Kess and Yafit Cohn, an associate at Simpson Thacher, agreed that the Wal-Mart proposal related to “ordinary business.” Cohn said that the proposal—about what products a company should offer for sale—really relates to the epitome of ordinary business. If the lower court's ruling is allowed to stand, almost any proposal could be carefully drafted to avoid the ordinary business exclusion, she said.
Echoing these concerns Chiu stated, “[i]f all a proposal needs to do is ask for some business matter to be reviewed under a board policy, that would be an enormous exception to the rule that would not be hard for proponents to craft.”
Jackson, however, said that he believes that the district court's ruling was well-founded.
“I think that if you asked an ordinary investor, or really any American, whether a shareholder proposal relating to the sale of firearms related to the company’s ‘ordinary business,' they would say that it does not, and would think it quite ridiculous that the SEC accepted the company’s argument that it does,” he said.
“This proposal isn’t about where Wal-Mart buys its cash registers. It’s about the company’s role in a national debate about firearms and their place in our society,” Jackson continued. “The fact that the Staff have concluded that a proposal like this has to do with the company’s ‘ordinary business' shows exactly how far wrong the Commission’s approach is to this issue.”
Regardless of its merits, according to Kess, the district court's decision in tandem with the SEC's no-action announcement has left shareholder proponents and issuers with no recourse except to go to the courts. “I'm not sure there will be a floodgate, but there will be more litigation.”
Chiu predicted that more litigants could try to delay annual meetings as well, “which would introduce costly risks to companies and may cause them to agree to include the proposal instead of taking on those risks.”
According to Jackson, “If the Third Circuit upholds this decision, shareholders will be emboldened to bring more suits like this if the Staff continues to insist on granting no-action letters like this.”
Chiu said the SEC staff's guidance historically “helps regulate what could otherwise be an expensive and lengthy litigation process.” If companies and proponents start resorting to the courts, “that could potentially throw the entire scheme into turmoil, which would not benefit anyone, including shareholders.”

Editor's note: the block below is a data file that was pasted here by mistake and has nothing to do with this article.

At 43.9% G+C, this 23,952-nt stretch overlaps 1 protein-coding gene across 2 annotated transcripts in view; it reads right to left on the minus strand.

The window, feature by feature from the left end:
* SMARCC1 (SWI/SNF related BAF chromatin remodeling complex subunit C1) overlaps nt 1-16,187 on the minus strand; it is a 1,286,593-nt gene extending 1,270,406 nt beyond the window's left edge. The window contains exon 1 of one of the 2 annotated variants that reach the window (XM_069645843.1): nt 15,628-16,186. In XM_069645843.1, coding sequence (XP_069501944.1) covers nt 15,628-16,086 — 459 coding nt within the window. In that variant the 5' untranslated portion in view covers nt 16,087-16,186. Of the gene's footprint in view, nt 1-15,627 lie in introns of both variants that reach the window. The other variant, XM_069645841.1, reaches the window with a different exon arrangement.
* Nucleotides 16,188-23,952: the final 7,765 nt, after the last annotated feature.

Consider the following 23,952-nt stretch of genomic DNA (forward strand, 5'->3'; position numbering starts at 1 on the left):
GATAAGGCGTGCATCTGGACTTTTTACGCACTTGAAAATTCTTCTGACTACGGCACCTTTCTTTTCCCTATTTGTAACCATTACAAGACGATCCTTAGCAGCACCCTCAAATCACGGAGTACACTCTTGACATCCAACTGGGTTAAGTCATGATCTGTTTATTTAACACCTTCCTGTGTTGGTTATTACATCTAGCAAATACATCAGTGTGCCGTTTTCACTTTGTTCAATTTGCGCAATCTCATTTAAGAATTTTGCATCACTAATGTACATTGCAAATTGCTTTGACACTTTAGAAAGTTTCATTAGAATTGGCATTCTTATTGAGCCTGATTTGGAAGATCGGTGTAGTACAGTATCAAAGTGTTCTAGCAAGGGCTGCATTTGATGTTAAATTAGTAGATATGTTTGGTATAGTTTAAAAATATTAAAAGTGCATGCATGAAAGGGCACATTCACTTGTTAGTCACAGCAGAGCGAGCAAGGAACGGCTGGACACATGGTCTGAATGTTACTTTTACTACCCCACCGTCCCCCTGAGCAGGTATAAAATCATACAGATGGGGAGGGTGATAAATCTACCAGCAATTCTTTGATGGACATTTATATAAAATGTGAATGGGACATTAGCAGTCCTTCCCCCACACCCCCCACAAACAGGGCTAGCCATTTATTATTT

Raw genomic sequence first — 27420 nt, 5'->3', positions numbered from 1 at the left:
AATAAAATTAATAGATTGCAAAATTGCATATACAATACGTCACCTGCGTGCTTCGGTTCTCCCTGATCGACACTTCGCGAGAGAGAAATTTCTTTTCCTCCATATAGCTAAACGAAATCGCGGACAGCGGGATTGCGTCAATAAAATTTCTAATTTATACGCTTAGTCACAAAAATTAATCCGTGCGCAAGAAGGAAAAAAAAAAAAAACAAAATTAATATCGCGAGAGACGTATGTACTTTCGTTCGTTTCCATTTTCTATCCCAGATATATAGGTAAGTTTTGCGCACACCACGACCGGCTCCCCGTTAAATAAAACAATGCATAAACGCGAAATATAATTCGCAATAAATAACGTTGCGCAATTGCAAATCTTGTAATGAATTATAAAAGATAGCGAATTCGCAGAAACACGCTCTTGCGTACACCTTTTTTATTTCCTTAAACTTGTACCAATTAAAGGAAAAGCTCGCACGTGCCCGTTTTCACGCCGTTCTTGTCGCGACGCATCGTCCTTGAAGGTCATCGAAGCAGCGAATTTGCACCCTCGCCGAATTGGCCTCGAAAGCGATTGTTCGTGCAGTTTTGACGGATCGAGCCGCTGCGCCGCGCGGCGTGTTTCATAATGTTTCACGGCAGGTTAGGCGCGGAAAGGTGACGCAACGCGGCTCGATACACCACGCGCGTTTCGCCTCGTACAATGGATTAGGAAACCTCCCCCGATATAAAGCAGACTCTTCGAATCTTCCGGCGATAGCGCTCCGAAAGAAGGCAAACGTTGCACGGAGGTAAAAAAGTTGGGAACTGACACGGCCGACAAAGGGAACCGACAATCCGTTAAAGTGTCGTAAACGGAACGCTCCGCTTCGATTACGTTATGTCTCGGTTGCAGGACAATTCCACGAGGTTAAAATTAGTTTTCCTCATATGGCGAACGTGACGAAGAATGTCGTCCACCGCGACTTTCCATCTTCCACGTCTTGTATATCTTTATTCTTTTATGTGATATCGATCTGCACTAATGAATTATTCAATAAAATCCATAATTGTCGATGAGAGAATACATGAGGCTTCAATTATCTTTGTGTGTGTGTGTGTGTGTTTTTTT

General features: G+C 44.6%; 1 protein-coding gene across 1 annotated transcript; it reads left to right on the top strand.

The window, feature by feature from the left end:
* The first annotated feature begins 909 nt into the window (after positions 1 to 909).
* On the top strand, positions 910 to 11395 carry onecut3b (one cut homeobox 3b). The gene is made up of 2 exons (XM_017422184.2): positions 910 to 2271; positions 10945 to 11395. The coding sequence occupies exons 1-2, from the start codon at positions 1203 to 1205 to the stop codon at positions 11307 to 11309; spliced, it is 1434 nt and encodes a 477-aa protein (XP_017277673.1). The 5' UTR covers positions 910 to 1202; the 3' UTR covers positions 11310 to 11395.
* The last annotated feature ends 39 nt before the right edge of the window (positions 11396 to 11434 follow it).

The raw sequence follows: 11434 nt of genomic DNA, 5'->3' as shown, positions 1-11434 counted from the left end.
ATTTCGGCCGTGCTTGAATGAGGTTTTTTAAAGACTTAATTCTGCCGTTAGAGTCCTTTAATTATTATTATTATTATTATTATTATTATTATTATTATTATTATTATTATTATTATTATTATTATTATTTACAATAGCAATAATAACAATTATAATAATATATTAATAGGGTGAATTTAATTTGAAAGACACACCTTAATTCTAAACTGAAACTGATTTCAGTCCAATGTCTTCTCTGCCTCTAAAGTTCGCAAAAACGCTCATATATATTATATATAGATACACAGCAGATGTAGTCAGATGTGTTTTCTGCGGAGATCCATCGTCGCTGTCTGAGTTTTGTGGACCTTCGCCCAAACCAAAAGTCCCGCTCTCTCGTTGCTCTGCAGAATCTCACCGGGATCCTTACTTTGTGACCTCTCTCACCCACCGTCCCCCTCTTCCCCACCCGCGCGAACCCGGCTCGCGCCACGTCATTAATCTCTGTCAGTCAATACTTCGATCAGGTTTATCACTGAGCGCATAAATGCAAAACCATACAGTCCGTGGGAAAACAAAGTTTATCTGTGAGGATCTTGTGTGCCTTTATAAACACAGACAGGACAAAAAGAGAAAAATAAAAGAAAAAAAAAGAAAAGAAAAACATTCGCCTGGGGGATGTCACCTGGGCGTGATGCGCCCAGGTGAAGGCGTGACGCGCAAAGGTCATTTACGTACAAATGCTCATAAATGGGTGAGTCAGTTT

She said that given the short length of the proxy season, and the large number of issues and actions that a company must consider, an “orderly, and manageable” mechanism for excluding shareholder requests is important and “[i]ntroducing uncertainty would be detrimental to all those involved.”
In addition to those potential costs, the Third Circuit's decision could impact “the balance struck between the rights of shareholders and the statutory power of corporate boards under state corporate law,” according to Jack B. Jacobs, a former Delaware Supreme Court judge, who now is a senior counsel with Sidley Austin LLP. “Hopefully the Third Circuit will consider the broader corporate governance implications of the District Court ruling in arriving at its decision.”
Jacobs believes that if the proposal had taken the form of a bylaw amendment and been litigated before a Delaware state court, that court likely would have found the proposed bylaw unlawful on the basis that it would unduly infringe the board’s statutory power to manage the business and affairs of the corporation.
Jacobs said that before the district court overturned the SEC’s no-action decision, the SEC's administration of Rule 14a-8(i)(7)’s ordinary business exclusion was consistent with the allocation of intracorporate power between shareholders and the board under Delaware law.
Accordingly, unless overturned on appeal, the district court ruling may have created an incentive for shareholders seeking governance change within a publicly traded company to propose a non-binding precatory shareholder resolution, rather than propose a bylaw amendment as a vehicle to promote corporate governance change.
If the excludability of such proposals is now to be litigated in, and decided by, the federal courts rather than administratively by the SEC, Jacobs said that development may represent “one more small step along the path of federalization of state corporate law.”